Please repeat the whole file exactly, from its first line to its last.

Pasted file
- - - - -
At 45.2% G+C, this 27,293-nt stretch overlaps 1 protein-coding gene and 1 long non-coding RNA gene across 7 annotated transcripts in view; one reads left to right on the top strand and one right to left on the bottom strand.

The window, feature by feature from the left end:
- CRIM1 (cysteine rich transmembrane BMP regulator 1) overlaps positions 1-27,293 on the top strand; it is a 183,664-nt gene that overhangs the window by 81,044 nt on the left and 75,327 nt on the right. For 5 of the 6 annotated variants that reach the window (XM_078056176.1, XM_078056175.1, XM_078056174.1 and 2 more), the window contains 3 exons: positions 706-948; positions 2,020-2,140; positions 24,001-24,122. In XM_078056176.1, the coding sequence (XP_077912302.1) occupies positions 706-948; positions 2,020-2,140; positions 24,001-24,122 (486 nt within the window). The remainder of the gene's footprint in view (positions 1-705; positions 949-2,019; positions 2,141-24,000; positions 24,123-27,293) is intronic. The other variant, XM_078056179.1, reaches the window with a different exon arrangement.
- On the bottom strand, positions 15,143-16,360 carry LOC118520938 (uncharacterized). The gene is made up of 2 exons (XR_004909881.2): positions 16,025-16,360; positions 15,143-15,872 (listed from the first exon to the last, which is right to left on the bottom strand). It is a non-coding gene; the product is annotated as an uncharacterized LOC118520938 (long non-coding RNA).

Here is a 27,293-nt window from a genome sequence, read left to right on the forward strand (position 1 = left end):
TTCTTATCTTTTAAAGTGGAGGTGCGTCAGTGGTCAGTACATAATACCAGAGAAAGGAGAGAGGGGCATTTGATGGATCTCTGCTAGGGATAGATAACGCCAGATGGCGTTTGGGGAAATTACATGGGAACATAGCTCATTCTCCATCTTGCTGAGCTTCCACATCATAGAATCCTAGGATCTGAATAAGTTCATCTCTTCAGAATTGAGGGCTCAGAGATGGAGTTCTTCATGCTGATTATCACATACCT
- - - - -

At 45.2% G+C, this 27,293-nt stretch overlaps 1 protein-coding gene and 1 long non-coding RNA gene across 7 annotated transcripts in view; one reads left to right on the top strand and one right to left on the bottom strand.

The window, feature by feature from the left end:
- CRIM1 (cysteine rich transmembrane BMP regulator 1) overlaps positions 1-27,293 on the top strand; it is a 183,664-nt gene that overhangs the window by 81,044 nt on the left and 75,327 nt on the right. For 5 of the 6 annotated variants that reach the window (XM_078056176.1, XM_078056175.1, XM_078056174.1 and 2 more), the window contains 3 exons: positions 706-948; positions 2,020-2,140; positions 24,001-24,122. In XM_078056176.1, the coding sequence (XP_077912302.1) occupies positions 706-948; positions 2,020-2,140; positions 24,001-24,122 (486 nt within the window). The remainder of the gene's footprint in view (positions 1-705; positions 949-2,019; positions 2,141-24,000; positions 24,123-27,293) is intronic. The other variant, XM_078056179.1, reaches the window with a different exon arrangement.
- On the bottom strand, positions 15,143-16,360 carry LOC118520938 (uncharacterized). The gene is made up of 2 exons (XR_004909881.2): positions 16,025-16,360; positions 15,143-15,872 (listed from the first exon to the last, which is right to left on the bottom strand). It is a non-coding gene; the product is annotated as an uncharacterized LOC118520938 (long non-coding RNA).

Here is a 27,293-nt window from a genome sequence, read left to right on the forward strand (position 1 = left end):
TTCTTATCTTTTAAAGTGGAGGTGCGTCAGTGGTCAGTACATAATACCAGAGAAAGGAGAGAGGGGCATTTGATGGATCTCTGCTAGGGATAGATAACGCCAGATGGCGTTTGGGGAAATTACATGGGAACATAGCTCATTCTCCATCTTGCTGAGCTTCCACATCATAGAATCCTAGGATCTGAATAAGTTCATCTCTTCAGAATTGAGGGCTCAGAGATGGAGTTCTTCATGCTGATTATCACATACCT